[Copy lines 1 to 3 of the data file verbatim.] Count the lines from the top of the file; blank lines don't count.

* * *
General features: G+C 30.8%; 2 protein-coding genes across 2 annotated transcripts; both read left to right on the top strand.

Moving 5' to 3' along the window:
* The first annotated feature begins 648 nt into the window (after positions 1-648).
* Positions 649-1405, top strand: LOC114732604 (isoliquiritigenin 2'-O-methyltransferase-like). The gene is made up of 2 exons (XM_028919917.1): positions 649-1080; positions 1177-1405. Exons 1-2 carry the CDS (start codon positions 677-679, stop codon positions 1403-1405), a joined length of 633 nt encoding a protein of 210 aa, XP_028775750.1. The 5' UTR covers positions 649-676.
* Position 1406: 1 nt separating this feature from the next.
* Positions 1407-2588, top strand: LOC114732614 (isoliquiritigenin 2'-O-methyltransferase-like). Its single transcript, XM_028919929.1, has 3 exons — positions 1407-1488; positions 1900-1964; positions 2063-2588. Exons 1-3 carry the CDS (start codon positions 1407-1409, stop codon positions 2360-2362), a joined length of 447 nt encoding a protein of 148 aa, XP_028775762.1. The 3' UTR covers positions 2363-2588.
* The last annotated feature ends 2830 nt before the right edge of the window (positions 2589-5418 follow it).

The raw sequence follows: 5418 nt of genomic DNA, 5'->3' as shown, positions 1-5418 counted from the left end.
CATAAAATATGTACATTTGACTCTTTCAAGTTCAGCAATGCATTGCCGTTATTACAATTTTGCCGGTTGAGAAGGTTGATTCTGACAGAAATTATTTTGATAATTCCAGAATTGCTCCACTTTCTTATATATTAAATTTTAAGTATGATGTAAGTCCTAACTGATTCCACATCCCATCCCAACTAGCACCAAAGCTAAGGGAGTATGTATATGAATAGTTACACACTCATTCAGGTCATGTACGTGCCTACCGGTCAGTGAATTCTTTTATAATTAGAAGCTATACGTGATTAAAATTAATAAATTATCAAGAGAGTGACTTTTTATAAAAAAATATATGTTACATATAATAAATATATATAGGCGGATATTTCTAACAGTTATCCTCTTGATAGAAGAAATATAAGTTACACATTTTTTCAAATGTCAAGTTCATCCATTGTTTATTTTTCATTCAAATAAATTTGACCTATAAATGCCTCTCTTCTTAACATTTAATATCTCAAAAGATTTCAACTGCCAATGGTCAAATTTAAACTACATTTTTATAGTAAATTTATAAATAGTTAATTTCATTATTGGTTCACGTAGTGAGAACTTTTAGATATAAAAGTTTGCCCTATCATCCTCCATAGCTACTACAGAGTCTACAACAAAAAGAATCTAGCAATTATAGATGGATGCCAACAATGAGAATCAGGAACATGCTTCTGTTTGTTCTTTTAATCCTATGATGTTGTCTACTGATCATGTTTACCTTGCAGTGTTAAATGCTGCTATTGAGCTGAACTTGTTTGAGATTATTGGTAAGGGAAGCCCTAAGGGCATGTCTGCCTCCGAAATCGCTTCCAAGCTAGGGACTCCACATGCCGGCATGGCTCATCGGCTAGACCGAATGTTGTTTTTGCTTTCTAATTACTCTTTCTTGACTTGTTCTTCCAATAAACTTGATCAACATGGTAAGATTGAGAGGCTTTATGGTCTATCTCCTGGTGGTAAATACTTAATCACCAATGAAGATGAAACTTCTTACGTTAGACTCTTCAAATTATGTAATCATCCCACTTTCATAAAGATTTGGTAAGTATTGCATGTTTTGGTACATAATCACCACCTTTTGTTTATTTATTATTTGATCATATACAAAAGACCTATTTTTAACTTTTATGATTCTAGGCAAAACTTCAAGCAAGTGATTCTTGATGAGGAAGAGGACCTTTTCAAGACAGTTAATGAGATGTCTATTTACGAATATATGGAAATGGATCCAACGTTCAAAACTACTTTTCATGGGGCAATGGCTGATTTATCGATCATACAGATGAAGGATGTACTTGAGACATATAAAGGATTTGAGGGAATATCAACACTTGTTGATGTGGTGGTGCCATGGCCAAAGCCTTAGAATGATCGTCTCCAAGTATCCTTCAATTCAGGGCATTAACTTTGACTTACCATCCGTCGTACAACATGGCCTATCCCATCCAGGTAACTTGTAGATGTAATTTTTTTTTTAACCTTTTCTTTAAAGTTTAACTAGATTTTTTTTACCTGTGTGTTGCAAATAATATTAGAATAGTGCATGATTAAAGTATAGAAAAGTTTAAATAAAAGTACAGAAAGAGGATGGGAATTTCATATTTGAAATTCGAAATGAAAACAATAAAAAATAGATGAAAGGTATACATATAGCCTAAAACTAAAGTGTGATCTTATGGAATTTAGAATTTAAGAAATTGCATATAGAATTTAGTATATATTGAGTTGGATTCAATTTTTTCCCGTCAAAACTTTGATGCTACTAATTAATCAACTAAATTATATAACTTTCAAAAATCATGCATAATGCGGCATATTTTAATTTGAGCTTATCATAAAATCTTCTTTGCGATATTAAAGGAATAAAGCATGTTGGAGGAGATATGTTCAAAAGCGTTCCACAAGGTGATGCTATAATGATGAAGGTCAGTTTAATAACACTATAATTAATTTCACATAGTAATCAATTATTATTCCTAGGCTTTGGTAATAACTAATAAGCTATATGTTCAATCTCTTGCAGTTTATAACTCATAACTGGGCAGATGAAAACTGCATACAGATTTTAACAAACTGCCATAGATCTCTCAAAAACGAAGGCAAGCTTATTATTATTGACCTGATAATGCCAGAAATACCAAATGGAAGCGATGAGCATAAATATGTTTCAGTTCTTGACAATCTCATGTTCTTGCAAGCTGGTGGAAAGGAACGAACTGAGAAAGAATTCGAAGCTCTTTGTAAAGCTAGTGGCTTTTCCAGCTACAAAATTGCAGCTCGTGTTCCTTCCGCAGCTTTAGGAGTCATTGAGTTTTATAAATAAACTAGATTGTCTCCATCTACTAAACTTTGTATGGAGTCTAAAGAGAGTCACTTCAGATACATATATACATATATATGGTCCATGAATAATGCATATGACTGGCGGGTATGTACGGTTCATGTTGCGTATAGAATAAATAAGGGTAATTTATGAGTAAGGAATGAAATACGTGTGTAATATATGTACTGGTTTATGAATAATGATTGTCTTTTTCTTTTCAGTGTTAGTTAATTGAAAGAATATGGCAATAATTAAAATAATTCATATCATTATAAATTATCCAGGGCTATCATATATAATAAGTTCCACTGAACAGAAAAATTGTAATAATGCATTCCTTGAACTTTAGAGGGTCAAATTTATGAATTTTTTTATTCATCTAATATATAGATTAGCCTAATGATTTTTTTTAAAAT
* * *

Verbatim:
General features: G+C 30.8%; 2 protein-coding genes across 2 annotated transcripts; both read left to right on the top strand.

Moving 5' to 3' along the window:
* The first annotated feature begins 648 nt into the window (after positions 1-648).